For Air France and Emirates Airlines Food Is the Answer to Fighting Off Commoditization | Adweek
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When Airlines All Look Alike, What's a Marketer to Do?

Pitch the food

If there’s one thing that keeps a marketer awake at night, it’s commoditization—a nasty little bug that reduces a brand’s personality to the anonymous essentials of its segment. Put another way, it’s when a consumer believes it doesn’t matter what brand he buys, they’re all the same. Few businesses suffer from this marketplace malady more acutely than the airlines. Think about it. No matter how perky the flight attendant or how colorful the seat upholstery, competing airline brands fly the same routes from the same hubs with the same aircraft. Rocco Cipriano, president and founder of Aviation Marketing Consulting, explains where all this leaves the marketing department. “Airlines have a major problem because they’re considered buses with wings,” he said. “The majors don’t really have a differentiator that sets them apart.” In the old days, the miniskirt-clad stewardess did that job. But in our slightly more progressive era, there’s really just one differentiator left. “It’s service,” Cipriano said. “And I don’t know how else you’d communicate service than showing food.”

Food. Airline food. For the moment, let’s forget that today’s onboard “meal” in coach is a dry biscuit and a rubber chicken (if you’re lucky). When the big carriers duke it out for customers at 30,000 feet, fancy fare is how it’s done. And, as these ads show, that’s been the case for over 50 years now.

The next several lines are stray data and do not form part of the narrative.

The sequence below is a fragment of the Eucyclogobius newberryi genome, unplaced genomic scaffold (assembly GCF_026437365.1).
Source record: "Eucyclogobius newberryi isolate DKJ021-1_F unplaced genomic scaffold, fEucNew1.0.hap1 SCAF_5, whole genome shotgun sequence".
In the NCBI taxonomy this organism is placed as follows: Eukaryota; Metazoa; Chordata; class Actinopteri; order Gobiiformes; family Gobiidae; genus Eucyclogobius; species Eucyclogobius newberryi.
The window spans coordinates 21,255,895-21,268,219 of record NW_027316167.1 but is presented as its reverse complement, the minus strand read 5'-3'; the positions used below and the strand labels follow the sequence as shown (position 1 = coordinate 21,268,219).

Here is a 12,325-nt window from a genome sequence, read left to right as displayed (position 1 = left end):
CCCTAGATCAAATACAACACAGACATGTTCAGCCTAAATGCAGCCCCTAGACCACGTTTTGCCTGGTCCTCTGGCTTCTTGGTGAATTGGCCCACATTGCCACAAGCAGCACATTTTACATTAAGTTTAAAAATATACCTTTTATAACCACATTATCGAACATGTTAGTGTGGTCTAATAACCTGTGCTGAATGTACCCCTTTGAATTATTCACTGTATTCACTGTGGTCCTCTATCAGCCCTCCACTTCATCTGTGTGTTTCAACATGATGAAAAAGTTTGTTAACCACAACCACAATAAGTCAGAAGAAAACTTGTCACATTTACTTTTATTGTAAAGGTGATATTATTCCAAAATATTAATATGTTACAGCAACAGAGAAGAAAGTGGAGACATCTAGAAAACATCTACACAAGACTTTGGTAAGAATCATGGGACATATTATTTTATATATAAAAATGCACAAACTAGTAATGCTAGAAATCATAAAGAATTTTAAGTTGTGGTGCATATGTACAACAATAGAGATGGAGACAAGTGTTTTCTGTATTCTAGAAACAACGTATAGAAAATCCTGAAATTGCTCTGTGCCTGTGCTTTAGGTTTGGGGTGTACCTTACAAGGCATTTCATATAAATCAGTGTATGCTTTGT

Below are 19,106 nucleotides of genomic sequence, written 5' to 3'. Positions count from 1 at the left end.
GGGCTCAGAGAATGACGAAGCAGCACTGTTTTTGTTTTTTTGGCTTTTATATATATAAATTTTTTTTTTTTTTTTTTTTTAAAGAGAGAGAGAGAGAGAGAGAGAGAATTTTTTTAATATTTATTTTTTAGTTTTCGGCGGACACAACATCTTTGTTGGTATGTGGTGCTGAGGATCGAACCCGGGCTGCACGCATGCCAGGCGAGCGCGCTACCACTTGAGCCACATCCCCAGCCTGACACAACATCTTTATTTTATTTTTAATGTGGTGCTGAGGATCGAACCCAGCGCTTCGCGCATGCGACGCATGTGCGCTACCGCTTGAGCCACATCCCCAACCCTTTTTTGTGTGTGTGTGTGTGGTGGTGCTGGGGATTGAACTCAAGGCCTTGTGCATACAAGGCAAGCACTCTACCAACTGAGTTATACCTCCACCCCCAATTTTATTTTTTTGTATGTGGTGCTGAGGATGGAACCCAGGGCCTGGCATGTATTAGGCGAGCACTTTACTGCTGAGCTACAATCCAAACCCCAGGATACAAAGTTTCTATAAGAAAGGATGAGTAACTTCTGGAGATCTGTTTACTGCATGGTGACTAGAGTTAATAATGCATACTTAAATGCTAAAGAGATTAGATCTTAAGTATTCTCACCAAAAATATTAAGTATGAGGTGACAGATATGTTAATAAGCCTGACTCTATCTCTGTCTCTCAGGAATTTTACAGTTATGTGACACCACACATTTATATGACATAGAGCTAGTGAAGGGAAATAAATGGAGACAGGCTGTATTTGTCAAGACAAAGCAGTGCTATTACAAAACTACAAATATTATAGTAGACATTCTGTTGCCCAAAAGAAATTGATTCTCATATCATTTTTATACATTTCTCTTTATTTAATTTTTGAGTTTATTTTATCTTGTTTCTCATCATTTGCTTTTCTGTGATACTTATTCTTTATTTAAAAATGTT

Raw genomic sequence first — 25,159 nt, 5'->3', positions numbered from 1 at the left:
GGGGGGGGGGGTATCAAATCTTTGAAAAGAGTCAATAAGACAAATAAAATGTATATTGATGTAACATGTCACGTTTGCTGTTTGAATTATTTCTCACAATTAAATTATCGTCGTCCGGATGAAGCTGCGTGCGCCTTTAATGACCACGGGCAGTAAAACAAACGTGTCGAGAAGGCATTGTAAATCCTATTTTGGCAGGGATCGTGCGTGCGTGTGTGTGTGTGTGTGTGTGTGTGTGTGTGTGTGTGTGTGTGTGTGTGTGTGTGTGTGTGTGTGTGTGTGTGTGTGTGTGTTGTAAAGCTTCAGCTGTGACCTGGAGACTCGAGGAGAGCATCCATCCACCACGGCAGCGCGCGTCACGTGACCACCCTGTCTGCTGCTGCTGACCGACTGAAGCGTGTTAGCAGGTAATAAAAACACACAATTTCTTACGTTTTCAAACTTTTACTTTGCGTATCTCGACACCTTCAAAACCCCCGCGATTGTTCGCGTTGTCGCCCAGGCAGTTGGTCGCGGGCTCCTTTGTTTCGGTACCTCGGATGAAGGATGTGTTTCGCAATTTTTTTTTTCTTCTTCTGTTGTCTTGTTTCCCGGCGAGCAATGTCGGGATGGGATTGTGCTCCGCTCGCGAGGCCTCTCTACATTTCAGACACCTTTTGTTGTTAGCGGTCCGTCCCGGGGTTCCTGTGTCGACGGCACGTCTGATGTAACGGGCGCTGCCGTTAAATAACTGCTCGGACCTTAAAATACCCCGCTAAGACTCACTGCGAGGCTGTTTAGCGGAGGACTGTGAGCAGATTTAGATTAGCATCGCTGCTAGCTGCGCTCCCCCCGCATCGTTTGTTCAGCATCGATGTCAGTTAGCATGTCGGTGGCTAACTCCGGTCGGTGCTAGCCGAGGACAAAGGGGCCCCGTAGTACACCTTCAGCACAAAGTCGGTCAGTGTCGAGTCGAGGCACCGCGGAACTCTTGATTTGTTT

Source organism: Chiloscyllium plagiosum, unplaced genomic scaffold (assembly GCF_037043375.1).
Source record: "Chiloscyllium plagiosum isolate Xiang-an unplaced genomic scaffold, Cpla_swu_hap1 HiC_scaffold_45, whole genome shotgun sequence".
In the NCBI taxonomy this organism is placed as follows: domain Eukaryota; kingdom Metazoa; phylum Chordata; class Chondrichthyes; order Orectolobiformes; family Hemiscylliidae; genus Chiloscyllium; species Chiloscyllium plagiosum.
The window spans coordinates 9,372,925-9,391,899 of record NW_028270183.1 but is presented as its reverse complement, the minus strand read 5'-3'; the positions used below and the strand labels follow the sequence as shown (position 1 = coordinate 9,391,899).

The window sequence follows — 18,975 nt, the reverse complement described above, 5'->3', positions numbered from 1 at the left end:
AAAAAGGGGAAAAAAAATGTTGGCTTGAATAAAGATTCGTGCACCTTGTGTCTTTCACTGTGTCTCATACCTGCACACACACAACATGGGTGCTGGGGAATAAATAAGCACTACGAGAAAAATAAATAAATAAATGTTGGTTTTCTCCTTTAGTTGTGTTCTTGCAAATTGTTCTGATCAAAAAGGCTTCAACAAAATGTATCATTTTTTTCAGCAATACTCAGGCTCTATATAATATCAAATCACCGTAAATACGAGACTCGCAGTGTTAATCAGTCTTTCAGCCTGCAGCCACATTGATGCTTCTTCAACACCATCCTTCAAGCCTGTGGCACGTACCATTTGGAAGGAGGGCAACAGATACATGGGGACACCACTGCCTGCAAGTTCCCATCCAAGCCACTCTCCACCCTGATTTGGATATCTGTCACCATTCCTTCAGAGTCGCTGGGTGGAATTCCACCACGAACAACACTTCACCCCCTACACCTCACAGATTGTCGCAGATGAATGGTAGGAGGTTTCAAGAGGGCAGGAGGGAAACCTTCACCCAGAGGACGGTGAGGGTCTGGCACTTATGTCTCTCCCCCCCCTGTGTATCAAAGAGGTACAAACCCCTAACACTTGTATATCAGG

In 1960, Air France had just taken delivery of a new fleet of Boeing 707s—the narrow-body jets that, until the coming of the 747 in 1969, instantly embodied sophistication in the sky. The plane’s four Pratt & Whitney JT3C-6 turbojet engines cut flying time in half—six-and-a-half hours from New York to Orly Field just south of Paris—and even the “economy fare” of $532.30 ($4,140.37 in 2013 dollars) made clear that this was a rarified treat. But Pan Am, American and other major carriers were flying 707s, too, so Air France reached for one differentiator that the French could do better than anyone: la cuisine. In this 1960 ad, our smug passenger (yes, that’s Gregory Peck) has quite a repast spread before him: Le Homard, La Pâté de Faisan, and what’s assuredly a decent bottle of Cabernet. Remove the airline seat, and “you could be at a five-star restaurant,” Cipriano said, “especially with that dead bird.”

Now let’s fly ahead to 2013. We have another foreign-flagged carrier (Emirates), and another state-of-the-art plane (mostly likely an Airbus A380). The passengers are still beautiful, still smiling, and with the airspeed indicator nudging mach .88, they’ll hop right over the Atlantic in no time. But even with amenities galore (1,400 channels at every seat), the menu’s still doing the marketing lift. “The aircraft seats look very modern and big, but the food is definitely the focal point,” Cipriano said—the “realized experience” of the brand, as he says.

A quick disclaimer: None of the foregoing applies to coach, a place the airlines have seldom seen fit to portray in glorious color. After all, you already know what a Pepsi and a bag of chips look like, don’t you?

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